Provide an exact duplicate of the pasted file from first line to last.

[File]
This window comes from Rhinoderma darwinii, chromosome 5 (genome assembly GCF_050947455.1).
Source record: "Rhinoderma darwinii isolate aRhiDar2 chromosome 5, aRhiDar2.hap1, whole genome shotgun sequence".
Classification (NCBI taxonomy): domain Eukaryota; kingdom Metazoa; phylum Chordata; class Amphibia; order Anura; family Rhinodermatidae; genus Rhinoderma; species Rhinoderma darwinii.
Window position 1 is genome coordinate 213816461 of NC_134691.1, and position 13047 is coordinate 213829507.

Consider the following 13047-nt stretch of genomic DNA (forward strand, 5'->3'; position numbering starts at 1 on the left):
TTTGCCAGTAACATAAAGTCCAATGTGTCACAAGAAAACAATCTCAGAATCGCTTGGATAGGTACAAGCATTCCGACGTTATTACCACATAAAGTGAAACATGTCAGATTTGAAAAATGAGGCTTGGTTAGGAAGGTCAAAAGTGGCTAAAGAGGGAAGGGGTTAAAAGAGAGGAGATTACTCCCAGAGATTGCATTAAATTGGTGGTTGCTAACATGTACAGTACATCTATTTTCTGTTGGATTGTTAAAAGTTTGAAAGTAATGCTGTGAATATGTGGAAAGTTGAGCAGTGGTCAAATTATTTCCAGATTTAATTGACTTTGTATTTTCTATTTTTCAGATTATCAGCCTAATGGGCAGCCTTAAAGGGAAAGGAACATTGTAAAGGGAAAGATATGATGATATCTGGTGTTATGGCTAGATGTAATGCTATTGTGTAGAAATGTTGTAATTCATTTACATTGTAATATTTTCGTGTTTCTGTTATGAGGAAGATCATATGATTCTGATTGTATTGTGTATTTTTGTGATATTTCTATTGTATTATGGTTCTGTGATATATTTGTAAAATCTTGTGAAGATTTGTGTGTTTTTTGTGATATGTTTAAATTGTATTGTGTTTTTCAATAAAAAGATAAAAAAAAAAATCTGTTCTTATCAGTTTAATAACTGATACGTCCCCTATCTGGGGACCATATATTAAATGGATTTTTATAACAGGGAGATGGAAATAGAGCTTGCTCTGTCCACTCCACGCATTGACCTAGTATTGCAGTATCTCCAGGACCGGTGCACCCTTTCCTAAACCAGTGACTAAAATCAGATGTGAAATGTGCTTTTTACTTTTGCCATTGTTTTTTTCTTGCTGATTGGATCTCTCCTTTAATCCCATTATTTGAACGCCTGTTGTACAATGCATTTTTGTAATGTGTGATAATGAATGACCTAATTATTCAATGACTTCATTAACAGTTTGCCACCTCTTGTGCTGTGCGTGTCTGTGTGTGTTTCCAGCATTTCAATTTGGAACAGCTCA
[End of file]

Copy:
This window comes from Rhinoderma darwinii, chromosome 5 (genome assembly GCF_050947455.1).
Source record: "Rhinoderma darwinii isolate aRhiDar2 chromosome 5, aRhiDar2.hap1, whole genome shotgun sequence".
Classification (NCBI taxonomy): domain Eukaryota; kingdom Metazoa; phylum Chordata; class Amphibia; order Anura; family Rhinodermatidae; genus Rhinoderma; species Rhinoderma darwinii.
Window position 1 is genome coordinate 213816461 of NC_134691.1, and position 13047 is coordinate 213829507.

Consider the following 13047-nt stretch of genomic DNA (forward strand, 5'->3'; position numbering starts at 1 on the left):
TTTGCCAGTAACATAAAGTCCAATGTGTCACAAGAAAACAATCTCAGAATCGCTTGGATAGGTACAAGCATTCCGACGTTATTACCACATAAAGTGAAACATGTCAGATTTGAAAAATGAGGCTTGGTTAGGAAGGTCAAAAGTGGCTAAAGAGGGAAGGGGTTAAAAGAGAGGAGATTACTCCCAGAGATTGCATTAAATTGGTGGTTGCTAACATGTACAGTACATCTATTTTCTGTTGGATTGTTAAAAGTTTGAAAGTAATGCTGTGAATATGTGGAAAGTTGAGCAGTGGTCAAATTATTTCCAGATTTAATTGACTTTGTATTTTCTATTTTTCAGATTATCAGCCTAATGGGCAGCCTTAAAGGGAAAGGAACATTGTAAAGGGAAAGATATGATGATATCTGGTGTTATGGCTAGATGTAATGCTATTGTGTAGAAATGTTGTAATTCATTTACATTGTAATATTTTCGTGTTTCTGTTATGAGGAAGATCATATGATTCTGATTGTATTGTGTATTTTTGTGATATTTCTATTGTATTATGGTTCTGTGATATATTTGTAAAATCTTGTGAAGATTTGTGTGTTTTTTGTGATATGTTTAAATTGTATTGTGTTTTTCAATAAAAAGATAAAAAAAAAAATCTGTTCTTATCAGTTTAATAACTGATACGTCCCCTATCTGGGGACCATATATTAAATGGATTTTTATAACAGGGAGATGGAAATAGAGCTTGCTCTGTCCACTCCACGCATTGACCTAGTATTGCAGTATCTCCAGGACCGGTGCACCCTTTCCTAAACCAGTGACTAAAATCAGATGTGAAATGTGCTTTTTACTTTTGCCATTGTTTTTTTCTTGCTGATTGGATCTCTCCTTTAATCCCATTATTTGAACGCCTGTTGTACAATGCATTTTTGTAATGTGTGATAATGAATGACCTAATTATTCAATGACTTCATTAACAGTTTGCCACCTCTTGTGCTGTGCGTGTCTGTGTGTGTTTCCAGCATTTCAATTTGGAACAGCTCA